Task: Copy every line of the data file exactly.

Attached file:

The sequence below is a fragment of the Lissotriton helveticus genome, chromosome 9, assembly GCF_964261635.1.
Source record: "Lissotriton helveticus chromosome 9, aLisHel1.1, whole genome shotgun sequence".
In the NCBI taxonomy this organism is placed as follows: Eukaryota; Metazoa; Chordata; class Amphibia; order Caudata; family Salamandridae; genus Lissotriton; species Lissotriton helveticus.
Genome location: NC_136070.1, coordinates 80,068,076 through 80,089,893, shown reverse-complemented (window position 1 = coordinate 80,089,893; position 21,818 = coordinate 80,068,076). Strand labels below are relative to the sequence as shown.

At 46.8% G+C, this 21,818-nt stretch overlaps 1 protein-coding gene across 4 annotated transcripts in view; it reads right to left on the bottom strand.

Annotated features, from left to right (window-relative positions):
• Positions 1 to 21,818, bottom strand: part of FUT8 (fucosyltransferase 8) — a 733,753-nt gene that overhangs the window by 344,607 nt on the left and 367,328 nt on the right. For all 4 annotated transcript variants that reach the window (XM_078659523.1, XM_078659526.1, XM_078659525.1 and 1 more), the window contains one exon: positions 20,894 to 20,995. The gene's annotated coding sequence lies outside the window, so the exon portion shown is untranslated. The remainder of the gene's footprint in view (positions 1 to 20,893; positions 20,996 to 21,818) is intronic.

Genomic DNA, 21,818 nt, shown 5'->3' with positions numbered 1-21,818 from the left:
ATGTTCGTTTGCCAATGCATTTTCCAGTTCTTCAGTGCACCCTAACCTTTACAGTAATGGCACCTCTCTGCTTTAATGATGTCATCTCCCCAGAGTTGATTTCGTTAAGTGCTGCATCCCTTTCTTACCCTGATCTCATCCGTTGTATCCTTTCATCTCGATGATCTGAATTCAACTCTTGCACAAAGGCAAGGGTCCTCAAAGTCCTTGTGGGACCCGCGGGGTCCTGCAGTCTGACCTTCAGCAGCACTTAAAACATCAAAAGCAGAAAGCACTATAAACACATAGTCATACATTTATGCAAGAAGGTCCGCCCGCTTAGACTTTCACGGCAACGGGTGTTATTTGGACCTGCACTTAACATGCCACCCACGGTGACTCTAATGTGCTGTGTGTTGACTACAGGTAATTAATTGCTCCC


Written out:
The sequence below is a fragment of the Lissotriton helveticus genome, chromosome 9, assembly GCF_964261635.1.
Source record: "Lissotriton helveticus chromosome 9, aLisHel1.1, whole genome shotgun sequence".
In the NCBI taxonomy this organism is placed as follows: Eukaryota; Metazoa; Chordata; class Amphibia; order Caudata; family Salamandridae; genus Lissotriton; species Lissotriton helveticus.
Genome location: NC_136070.1, coordinates 80,068,076 through 80,089,893, shown reverse-complemented (window position 1 = coordinate 80,089,893; position 21,818 = coordinate 80,068,076). Strand labels below are relative to the sequence as shown.

At 46.8% G+C, this 21,818-nt stretch overlaps 1 protein-coding gene across 4 annotated transcripts in view; it reads right to left on the bottom strand.

Annotated features, from left to right (window-relative positions):
• Positions 1 to 21,818, bottom strand: part of FUT8 (fucosyltransferase 8) — a 733,753-nt gene that overhangs the window by 344,607 nt on the left and 367,328 nt on the right. For all 4 annotated transcript variants that reach the window (XM_078659523.1, XM_078659526.1, XM_078659525.1 and 1 more), the window contains one exon: positions 20,894 to 20,995. The gene's annotated coding sequence lies outside the window, so the exon portion shown is untranslated. The remainder of the gene's footprint in view (positions 1 to 20,893; positions 20,996 to 21,818) is intronic.

Genomic DNA, 21,818 nt, shown 5'->3' with positions numbered 1-21,818 from the left:
ATGTTCGTTTGCCAATGCATTTTCCAGTTCTTCAGTGCACCCTAACCTTTACAGTAATGGCACCTCTCTGCTTTAATGATGTCATCTCCCCAGAGTTGATTTCGTTAAGTGCTGCATCCCTTTCTTACCCTGATCTCATCCGTTGTATCCTTTCATCTCGATGATCTGAATTCAACTCTTGCACAAAGGCAAGGGTCCTCAAAGTCCTTGTGGGACCCGCGGGGTCCTGCAGTCTGACCTTCAGCAGCACTTAAAACATCAAAAGCAGAAAGCACTATAAACACATAGTCATACATTTATGCAAGAAGGTCCGCCCGCTTAGACTTTCACGGCAACGGGTGTTATTTGGACCTGCACTTAACATGCCACCCACGGTGACTCTAATGTGCTGTGTGTTGACTACAGGTAATTAATTGCTCCC